HOST RANGE DIVERSITY OF BACTERIOPHAGE FOR Y. PESTIS

Award Information
Agency:
Department of Health and Human Services
Branch:
N/A
Amount:
$494,982.00
Award Year:
2006
Program:
SBIR
Phase:
Phase I
Contract:
1R43AI066449-01A1
Agency Tracking Number:
AI066449
Solicitation Year:
2006
Solicitation Topic Code:
N/A
Solicitation Number:
PHS2006-2
Small Business Information
AVIDBIOTICS CORPORATION
AVIDBIOTICS CORPORATION, 385 Oyster Point Blvd., Suite 6A, SOUTH SAN FRANCISCO, CA, 94080
Hubzone Owned:
N
Socially and Economically Disadvantaged:
N
Woman Owned:
N
Duns:
N/A
Principal Investigator
 DAVID MARTIN
 (415) 421-3588
 dmartin@avidbiotics.com
Business Contact
Phone: (650) 873-1101
Research Institution
N/A
Abstract
DESCRIPTION (provided by applicant): Yersinia pestis, the bacterium responsible for plague, is a Category A pathogen, a significant biowarfare agent. If weaponized, it can easily gain direct access to the respiratory system to cause rapid death by pneumonic plague. Pneumonic plague has fatality rates over 50%, is highly contagious, and if the bacteria are engineered to resist antibiotics, is essentially unbeatable. As a countermeasure to such a threat, we propose to develop a library of bacteriophages ("phages") specific for Y. pestis that can kill multiple strains of this bacterium in a highly efficient manner. AvidBiotics has exclusive access to technology to generate families of phage with highly diverse tails capable of binding to mutant forms of bacteria, such as Bordetella. In this application, we propose to develop a library of phage to bind to, infect and kill mutant Y. pestis bacteria, anticipating potential mutations engineered into the bacteria to change their sensitivities to antibiotics or surface receptors for phage. This technology is based on the discovery of a family of diversity-generating retroelements (DGRs) that function to vary DNA sequences and the proteins they encode. These DGRs can be engineered into phages to diversify specifically the amino acid sequence of the precise receptor-binding site of the phage tail fiber, thereby generating a library of phages with more than a trillion different possible tails targeting Y. pestis cell surface receptors. By exposing such a phage library to mutant or weaponized plague bacteria, phages capable of infecting, multiplying and killing the bacteria could be identified, selected, isolated, amplified, aerosolized and then deployed to protect against or treat infections by weaponized Y. pestis. The objective of this application is to demonstrate the ability to utilize the DGR-system to precisely and extensively diversify the phage tail fiber sequences as a means to create novel phage with broad Y. pestis tropism. These studies will provide the foundation for future studies to generate a suitable, formulated pool of highly diverse phages that will serve as a reliable, productive source of diagnostic and therapeutic agents effective against weaponized plague bacteria. We anticipate that a Phase II follow-on project would entail developing a process to GLP manufacture and formulate representative members of the diverse phage library targeting Y. pestis and conduct pre-clinical safety studies to prepare a rapid response counter- terrorism system to manage pneumonic plague in humans.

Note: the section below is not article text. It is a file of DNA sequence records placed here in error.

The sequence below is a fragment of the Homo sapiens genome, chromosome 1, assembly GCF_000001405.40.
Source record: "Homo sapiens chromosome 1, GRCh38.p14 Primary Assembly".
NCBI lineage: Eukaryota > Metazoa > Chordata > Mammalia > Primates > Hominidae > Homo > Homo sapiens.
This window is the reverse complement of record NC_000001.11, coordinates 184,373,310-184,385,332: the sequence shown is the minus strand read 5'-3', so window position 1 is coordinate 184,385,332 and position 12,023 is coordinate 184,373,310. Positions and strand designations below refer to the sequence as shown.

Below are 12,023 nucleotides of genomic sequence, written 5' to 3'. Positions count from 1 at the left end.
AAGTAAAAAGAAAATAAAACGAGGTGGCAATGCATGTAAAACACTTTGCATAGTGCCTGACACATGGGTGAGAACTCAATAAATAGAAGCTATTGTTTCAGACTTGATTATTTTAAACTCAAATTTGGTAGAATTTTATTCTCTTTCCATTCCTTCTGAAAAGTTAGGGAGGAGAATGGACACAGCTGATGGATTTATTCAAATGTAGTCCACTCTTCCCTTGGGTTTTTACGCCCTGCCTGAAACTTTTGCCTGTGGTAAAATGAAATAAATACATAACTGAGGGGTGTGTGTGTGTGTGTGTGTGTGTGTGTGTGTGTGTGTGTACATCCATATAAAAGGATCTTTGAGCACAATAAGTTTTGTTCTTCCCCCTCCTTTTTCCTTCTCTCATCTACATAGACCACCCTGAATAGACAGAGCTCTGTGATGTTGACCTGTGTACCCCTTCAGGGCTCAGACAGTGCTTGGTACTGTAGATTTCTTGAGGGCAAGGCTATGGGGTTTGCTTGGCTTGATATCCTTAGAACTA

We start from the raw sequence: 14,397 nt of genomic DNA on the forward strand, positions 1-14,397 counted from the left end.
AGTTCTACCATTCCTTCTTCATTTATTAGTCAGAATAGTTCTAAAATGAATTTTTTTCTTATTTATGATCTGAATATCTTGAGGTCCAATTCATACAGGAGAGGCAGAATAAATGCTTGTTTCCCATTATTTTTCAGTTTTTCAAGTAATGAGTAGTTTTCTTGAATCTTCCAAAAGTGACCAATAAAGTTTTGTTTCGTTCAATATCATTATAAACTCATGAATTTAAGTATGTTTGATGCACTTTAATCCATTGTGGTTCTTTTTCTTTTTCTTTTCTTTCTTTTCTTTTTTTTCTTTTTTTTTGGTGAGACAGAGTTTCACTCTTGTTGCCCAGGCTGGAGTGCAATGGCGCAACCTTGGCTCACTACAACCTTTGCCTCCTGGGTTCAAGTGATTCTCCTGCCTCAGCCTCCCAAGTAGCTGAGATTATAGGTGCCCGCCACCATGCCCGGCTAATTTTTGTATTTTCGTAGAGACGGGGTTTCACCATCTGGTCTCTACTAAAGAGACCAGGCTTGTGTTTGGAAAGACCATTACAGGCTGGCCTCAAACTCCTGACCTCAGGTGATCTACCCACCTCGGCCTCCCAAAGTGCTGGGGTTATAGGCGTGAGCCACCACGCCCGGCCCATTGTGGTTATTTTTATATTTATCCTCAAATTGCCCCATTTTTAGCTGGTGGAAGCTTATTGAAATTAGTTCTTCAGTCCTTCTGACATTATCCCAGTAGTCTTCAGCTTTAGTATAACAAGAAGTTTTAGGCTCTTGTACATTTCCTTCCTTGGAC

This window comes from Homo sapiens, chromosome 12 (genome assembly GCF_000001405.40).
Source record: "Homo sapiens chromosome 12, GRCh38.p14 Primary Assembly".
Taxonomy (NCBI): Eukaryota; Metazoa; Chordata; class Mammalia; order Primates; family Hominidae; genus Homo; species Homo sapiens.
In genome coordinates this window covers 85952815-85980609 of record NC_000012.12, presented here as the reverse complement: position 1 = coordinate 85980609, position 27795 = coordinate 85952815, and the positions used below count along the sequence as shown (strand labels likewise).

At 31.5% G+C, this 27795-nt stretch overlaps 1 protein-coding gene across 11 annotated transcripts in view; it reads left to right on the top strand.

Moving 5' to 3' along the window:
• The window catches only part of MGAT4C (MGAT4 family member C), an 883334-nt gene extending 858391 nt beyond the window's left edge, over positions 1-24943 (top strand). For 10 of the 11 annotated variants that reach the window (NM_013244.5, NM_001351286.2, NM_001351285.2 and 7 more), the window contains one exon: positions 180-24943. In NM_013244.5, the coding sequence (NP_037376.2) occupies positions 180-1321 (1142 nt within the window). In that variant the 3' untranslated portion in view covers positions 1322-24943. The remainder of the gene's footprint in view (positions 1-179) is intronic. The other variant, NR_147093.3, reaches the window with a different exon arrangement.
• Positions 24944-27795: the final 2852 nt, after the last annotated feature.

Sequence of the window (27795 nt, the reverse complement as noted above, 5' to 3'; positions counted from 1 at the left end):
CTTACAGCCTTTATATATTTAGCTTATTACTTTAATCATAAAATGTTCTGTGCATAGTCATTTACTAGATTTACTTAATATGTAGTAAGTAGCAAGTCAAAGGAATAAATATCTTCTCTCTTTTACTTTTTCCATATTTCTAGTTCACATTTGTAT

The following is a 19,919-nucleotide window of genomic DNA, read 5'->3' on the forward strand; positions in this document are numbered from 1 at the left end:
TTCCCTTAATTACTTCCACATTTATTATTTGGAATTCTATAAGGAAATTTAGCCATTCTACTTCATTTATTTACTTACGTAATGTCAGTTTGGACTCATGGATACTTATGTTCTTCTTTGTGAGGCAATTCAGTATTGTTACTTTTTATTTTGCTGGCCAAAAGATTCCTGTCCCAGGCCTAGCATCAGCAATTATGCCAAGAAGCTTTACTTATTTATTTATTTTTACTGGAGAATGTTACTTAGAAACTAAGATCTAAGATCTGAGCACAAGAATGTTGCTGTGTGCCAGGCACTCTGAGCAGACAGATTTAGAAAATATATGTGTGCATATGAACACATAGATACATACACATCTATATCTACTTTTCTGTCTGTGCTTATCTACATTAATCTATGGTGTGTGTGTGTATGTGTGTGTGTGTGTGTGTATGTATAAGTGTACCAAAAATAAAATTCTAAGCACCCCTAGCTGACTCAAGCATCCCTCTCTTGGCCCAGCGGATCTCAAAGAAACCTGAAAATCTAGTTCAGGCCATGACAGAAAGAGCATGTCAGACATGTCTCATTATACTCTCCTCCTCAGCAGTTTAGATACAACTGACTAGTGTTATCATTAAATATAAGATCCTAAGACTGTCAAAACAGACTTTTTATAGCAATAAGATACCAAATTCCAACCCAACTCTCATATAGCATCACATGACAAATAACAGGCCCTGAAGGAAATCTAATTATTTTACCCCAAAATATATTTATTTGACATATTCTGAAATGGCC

* information listed above is at the time of submission.

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